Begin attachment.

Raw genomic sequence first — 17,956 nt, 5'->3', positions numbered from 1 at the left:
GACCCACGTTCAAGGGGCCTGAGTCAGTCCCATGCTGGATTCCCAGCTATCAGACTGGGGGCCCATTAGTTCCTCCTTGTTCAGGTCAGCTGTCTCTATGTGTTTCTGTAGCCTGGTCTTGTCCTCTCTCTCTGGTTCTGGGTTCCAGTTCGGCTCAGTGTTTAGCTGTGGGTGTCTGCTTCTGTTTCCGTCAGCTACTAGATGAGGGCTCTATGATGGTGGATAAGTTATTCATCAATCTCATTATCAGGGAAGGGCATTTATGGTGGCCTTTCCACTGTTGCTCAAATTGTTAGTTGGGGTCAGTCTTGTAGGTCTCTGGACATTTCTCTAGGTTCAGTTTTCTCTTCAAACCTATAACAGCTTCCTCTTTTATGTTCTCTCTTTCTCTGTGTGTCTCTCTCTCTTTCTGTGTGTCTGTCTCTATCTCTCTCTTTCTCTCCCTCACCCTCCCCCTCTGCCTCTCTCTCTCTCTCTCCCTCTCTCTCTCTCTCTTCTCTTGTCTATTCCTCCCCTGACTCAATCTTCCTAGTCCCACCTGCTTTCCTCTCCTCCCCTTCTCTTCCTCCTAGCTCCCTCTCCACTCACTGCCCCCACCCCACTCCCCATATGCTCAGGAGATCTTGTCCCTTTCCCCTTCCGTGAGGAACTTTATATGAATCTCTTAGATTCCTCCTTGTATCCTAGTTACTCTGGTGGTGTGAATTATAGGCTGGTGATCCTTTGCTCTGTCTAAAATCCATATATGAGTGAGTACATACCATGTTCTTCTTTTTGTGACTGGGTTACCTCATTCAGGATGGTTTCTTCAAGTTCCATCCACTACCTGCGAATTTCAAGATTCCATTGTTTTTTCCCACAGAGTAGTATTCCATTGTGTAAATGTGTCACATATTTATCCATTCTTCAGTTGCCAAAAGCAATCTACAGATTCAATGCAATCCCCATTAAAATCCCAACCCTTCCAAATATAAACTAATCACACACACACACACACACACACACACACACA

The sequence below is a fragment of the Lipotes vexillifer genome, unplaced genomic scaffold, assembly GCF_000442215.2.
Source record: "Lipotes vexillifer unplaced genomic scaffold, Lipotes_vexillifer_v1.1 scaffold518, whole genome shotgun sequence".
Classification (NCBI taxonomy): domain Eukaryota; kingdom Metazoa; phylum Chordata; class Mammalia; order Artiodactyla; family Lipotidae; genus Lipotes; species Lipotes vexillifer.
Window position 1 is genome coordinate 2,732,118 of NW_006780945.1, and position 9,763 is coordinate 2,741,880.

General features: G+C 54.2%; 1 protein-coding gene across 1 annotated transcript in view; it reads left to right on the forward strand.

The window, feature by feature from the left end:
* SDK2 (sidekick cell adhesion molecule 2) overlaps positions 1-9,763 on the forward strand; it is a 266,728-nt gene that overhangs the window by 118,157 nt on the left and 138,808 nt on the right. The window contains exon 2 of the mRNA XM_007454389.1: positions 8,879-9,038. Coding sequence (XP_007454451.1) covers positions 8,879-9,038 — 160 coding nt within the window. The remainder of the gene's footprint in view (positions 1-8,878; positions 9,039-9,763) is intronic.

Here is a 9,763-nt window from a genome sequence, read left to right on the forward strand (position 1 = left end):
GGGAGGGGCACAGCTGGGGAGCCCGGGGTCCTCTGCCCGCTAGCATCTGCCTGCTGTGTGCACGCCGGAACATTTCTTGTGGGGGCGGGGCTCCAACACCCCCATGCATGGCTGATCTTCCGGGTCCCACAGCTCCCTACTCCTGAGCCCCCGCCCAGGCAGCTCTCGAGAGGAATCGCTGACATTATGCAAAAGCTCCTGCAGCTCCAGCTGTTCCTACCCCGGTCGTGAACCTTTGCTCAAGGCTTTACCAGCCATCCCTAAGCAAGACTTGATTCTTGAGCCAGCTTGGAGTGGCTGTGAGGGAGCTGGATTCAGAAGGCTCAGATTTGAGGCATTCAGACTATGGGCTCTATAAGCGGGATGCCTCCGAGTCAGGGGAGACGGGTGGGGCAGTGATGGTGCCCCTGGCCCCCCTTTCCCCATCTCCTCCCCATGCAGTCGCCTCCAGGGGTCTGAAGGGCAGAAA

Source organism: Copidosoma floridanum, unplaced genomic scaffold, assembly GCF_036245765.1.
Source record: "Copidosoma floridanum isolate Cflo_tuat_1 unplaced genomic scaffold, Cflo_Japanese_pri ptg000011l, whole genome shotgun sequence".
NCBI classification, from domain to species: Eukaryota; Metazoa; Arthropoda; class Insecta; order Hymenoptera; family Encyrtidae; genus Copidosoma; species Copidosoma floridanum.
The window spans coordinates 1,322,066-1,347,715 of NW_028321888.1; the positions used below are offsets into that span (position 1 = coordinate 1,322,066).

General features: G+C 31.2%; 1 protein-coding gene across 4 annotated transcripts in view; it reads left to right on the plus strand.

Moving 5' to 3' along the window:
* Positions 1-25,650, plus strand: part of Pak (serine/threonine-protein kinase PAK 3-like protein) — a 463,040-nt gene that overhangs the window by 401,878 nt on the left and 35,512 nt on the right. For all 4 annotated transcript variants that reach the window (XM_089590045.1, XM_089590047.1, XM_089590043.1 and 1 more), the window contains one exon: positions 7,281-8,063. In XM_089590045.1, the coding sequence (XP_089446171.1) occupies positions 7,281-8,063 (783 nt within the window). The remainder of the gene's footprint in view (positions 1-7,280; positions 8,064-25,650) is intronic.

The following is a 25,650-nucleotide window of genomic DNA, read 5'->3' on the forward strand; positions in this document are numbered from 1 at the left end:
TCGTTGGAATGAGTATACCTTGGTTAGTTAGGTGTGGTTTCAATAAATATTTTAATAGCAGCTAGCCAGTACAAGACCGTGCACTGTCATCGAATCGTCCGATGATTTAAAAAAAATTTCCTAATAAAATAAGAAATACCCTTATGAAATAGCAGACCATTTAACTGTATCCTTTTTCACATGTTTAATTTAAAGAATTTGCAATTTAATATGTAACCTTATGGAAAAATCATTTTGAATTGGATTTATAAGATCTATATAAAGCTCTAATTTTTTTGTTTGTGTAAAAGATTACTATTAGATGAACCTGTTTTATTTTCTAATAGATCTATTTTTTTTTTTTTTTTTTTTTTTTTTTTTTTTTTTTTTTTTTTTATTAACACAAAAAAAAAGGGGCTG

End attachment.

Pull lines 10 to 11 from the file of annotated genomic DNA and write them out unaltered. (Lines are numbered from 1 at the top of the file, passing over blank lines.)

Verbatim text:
Here is a 9,763-nt window from a genome sequence, read left to right on the forward strand (position 1 = left end):
GGGAGGGGCACAGCTGGGGAGCCCGGGGTCCTCTGCCCGCTAGCATCTGCCTGCTGTGTGCACGCCGGAACATTTCTTGTGGGGGCGGGGCTCCAACACCCCCATGCATGGCTGATCTTCCGGGTCCCACAGCTCCCTACTCCTGAGCCCCCGCCCAGGCAGCTCTCGAGAGGAATCGCTGACATTATGCAAAAGCTCCTGCAGCTCCAGCTGTTCCTACCCCGGTCGTGAACCTTTGCTCAAGGCTTTACCAGCCATCCCTAAGCAAGACTTGATTCTTGAGCCAGCTTGGAGTGGCTGTGAGGGAGCTGGATTCAGAAGGCTCAGATTTGAGGCATTCAGACTATGGGCTCTATAAGCGGGATGCCTCCGAGTCAGGGGAGACGGGTGGGGCAGTGATGGTGCCCCTGGCCCCCCTTTCCCCATCTCCTCCCCATGCAGTCGCCTCCAGGGGTCTGAAGGGCAGAAA